It wasn’t that long ago that OpenStack was the hot new kid on the infrastructure block. Lately, though, other technologies have been vying for that spot, making the open source cloud platform look downright stodgy in comparison. That just might change with the latest release of OpenStack, code-named Queens.
The Queens release makes it abundantly clear that the OpenStack community, far from resting on its laurels or burying its collective head in the digital sand, has been paying attention to what’s going on in the cloud space and adjusting its efforts accordingly. Queens includes capabilities that wouldn’t even have been possible when the OpenStack project started, let alone considered, such as GPU support (handy for scientific and machine learning/AI workloads) and a focus on Edge Computing that makes use of the current new kid on the block, Kubernetes.
While OpenStack users have been able to utilize GPUs for scientific and machine learning purposes for some time, it has typically been through the use of either PCI passthrough or by using Ironic to manage an entire server as a single instance — neither of which was particularly convenient. Queens now makes it possible to provision virtual GPUs (vGPUs) using specific flavors, just as you would provision traditional vCPUs.
Queens also includes the debut of the Cyborg project, which provides a management framework for different types of accelerators such as GPUs, FPGA, NVMe/NOF, SSDs, DPDK, and so on. This capability is important not just for GPU-related use cases, but also for situations such as NFV.
As OpenStack becomes more of an essential tool and less of a science project, the need for high availability has grown. The OpenStack Queens release addresses this need in several different ways.
The OpenStack Instances High Availability Service, or Masakari, provides an API to manage the automated rescue mechanism that recovers instances that fail because of process down, provisioning process down, or nova-compute host failure events.
While Masakari currently supports KVM-based VMs, Ironic bare metal nodes have always been more difficult to recover. Queens debuts the Ironic Rescue Mode (one of our favorite feature names of all time), which makes it possible to recover an Ironic node that has gone down.
Another way OpenStack Queens provides HA capabilities is through Cinder’s new volume multi-attach feature. The OpenStack Block Storage Service’s new capability makes it possible to attach a single volume to multiple VMs, so if one of those instances fails, traffic can be routed to an identical instance that is using the same storage.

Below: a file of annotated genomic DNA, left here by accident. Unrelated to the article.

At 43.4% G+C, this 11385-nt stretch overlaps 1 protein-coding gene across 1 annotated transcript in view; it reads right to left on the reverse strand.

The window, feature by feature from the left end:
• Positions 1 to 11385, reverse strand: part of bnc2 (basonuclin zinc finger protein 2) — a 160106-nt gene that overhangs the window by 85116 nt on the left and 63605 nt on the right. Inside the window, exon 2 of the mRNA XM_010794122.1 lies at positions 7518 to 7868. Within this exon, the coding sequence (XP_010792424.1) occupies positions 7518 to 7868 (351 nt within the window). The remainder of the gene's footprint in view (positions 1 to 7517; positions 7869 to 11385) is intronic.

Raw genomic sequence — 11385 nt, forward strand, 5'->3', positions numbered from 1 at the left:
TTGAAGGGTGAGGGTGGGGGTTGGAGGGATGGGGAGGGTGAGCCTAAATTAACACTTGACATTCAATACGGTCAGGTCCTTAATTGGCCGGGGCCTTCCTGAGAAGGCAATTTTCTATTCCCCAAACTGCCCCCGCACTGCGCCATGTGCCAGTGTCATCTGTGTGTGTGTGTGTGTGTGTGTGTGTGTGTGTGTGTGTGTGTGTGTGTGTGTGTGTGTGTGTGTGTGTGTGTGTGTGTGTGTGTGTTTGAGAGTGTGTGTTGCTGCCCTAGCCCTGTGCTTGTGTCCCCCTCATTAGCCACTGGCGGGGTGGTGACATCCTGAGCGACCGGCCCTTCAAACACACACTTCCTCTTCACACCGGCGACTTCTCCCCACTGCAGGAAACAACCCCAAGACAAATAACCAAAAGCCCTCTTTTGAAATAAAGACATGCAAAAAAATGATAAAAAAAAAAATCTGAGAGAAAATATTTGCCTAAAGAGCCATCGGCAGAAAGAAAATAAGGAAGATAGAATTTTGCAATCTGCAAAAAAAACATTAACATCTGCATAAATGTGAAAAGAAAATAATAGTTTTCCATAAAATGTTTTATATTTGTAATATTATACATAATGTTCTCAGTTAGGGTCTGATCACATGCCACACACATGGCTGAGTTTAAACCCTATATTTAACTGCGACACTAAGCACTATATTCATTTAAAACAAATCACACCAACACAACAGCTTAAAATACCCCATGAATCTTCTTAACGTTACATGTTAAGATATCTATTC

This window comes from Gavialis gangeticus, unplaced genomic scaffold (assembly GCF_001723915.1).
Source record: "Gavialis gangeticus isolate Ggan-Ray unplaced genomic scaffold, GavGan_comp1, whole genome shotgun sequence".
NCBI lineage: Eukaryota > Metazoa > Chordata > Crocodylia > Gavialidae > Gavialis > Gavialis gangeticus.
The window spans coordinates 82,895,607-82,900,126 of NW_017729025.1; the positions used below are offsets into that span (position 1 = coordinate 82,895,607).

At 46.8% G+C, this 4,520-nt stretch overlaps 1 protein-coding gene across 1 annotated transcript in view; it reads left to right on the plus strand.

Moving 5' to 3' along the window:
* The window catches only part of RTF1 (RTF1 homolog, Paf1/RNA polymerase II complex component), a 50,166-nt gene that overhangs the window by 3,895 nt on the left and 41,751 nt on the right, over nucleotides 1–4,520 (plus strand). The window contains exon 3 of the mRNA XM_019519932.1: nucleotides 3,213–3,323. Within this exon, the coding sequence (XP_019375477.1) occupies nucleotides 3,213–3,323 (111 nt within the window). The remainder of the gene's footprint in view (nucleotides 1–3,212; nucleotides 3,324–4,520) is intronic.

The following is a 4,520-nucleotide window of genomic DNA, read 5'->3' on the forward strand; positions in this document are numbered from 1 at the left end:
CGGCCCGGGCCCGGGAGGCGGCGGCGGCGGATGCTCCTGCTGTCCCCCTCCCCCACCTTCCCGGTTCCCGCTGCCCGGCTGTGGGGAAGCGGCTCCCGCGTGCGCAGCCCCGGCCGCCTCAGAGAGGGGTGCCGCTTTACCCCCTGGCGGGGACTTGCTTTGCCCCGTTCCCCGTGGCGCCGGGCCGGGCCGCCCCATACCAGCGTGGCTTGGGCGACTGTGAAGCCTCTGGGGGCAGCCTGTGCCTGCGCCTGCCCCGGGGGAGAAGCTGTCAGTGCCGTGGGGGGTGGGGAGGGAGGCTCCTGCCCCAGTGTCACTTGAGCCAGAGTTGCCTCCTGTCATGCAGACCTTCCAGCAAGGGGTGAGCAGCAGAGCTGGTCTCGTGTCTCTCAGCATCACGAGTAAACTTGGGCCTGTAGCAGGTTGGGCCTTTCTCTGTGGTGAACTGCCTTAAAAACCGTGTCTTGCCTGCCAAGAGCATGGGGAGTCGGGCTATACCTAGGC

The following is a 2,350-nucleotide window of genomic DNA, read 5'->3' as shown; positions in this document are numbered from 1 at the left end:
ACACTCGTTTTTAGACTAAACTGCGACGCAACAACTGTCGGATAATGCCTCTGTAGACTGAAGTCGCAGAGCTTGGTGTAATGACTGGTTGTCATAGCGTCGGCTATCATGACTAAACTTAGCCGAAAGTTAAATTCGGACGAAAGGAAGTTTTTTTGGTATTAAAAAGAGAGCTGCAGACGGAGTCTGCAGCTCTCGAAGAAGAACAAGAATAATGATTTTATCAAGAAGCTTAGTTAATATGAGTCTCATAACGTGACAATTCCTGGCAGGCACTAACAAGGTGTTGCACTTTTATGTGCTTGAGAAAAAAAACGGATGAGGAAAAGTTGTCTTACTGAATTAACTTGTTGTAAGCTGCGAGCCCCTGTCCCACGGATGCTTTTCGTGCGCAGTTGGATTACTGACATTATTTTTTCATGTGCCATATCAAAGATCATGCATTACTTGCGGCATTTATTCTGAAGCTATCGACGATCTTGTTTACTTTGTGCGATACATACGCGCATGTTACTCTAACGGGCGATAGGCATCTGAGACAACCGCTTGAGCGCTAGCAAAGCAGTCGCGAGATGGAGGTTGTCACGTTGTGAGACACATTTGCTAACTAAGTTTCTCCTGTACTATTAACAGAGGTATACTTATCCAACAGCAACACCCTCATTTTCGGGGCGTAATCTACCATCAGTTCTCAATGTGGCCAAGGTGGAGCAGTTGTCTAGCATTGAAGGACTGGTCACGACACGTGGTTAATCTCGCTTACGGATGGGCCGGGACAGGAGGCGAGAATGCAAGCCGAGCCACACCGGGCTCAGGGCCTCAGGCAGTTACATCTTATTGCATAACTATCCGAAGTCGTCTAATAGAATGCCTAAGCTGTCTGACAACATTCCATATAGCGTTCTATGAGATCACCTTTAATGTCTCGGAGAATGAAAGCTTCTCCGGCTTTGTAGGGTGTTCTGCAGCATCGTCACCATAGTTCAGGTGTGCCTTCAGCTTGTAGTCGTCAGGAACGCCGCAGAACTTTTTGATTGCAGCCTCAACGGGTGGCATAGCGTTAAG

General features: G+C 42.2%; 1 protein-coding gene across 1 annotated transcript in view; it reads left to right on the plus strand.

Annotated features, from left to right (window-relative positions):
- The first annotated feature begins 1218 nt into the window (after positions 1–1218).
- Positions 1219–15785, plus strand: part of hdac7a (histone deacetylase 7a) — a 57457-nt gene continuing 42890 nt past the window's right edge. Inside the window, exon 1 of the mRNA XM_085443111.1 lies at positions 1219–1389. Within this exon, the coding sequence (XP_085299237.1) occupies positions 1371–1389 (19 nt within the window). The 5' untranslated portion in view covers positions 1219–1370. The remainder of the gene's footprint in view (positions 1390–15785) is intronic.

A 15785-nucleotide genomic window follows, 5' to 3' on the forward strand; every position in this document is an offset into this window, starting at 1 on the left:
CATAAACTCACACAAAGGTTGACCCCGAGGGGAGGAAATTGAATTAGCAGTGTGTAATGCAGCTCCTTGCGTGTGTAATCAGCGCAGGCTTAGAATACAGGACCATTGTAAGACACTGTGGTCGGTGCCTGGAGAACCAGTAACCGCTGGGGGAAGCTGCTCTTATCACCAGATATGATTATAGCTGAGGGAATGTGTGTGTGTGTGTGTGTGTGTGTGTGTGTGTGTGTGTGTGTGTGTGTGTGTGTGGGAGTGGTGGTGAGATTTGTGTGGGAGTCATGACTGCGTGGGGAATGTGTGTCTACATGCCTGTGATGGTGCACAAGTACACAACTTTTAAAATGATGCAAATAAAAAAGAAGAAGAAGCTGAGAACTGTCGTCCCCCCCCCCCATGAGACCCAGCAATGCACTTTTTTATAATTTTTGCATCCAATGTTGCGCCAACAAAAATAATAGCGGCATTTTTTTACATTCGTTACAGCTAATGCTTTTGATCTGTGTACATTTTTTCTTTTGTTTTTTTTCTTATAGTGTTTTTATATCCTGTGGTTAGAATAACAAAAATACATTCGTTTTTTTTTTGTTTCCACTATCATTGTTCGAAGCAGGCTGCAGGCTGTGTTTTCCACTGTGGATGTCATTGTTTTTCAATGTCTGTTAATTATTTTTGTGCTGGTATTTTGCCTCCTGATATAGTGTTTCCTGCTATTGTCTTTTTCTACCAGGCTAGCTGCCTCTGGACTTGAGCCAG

What’s become more than obvious, though, is that OpenStack has realized that the future doesn’t lay in just a few concentrated datacenters, but rather that workloads will be in a variety of diverse locations. Specifically, Edge Computing, in which we will see multiple smaller clouds closer to the user rather than a single centralized cloud, is coming into its own as service providers and others realize its importance.
To that end, OpenStack has been focused on several projects to adapt itself to that kind of environment, including LOCI and OpenStack-Helm.
OpenStack LOCI provides Lightweight OCI compatible images of OpenStack services so that they can be deployed by a container orchestration tool such as Kubernetes. As of the Queens release, images are available for Cinder, Glance, Heat, Horizon, Ironic, Keystone, Neutron and Nova.
And of course since orchestrating a containerized deployment of OpenStack isn’t necessarily any easier than deploying a non-containerized version, there’s OpenStack-Helm, a collection of Helm charts that install the various OpenStack services on a Kubernetes cluster.
Other container-related advances
If it seems like there’s a focus on integrating with container-based services, you’re right. Another way OpenStack has integrated with Kubernetes is through the Kuryr CNI plugin. The Container Network Interface (CNI) is a CNCF project that standardizes container networking operations, and the Kuryr CNI plugin makes it possible to use OpenStack Neutron within your Kubernetes cluster.
Also, if your container needs are more modest — maybe you don’t need an actual cluster, you just want the containers — the new Zun project makes it possible to run application containers on their own.
Coming up next
As always, it’s impossible to sum up 6 months of OpenStack work in a single blog post, but the general idea is that the OpenStack community is clearly thinking about the long term future and planning accordingly. While this release focused on making it possible to run OpenStack at the Edge, the next, code-named Rocky, will see a focus on NFV-related functionality such as minimum bandwidth requirements to ensure service quality.
What’s more, the community is also working on “mutable configuration across services”, which means that as we move into Intelligent Continuous Delivery (ICD) and potentially ever-changing and morphing infrastructure, we’ll be able to change service configurations without having to restart services.
You can find the full OpenStack Queens release notes here.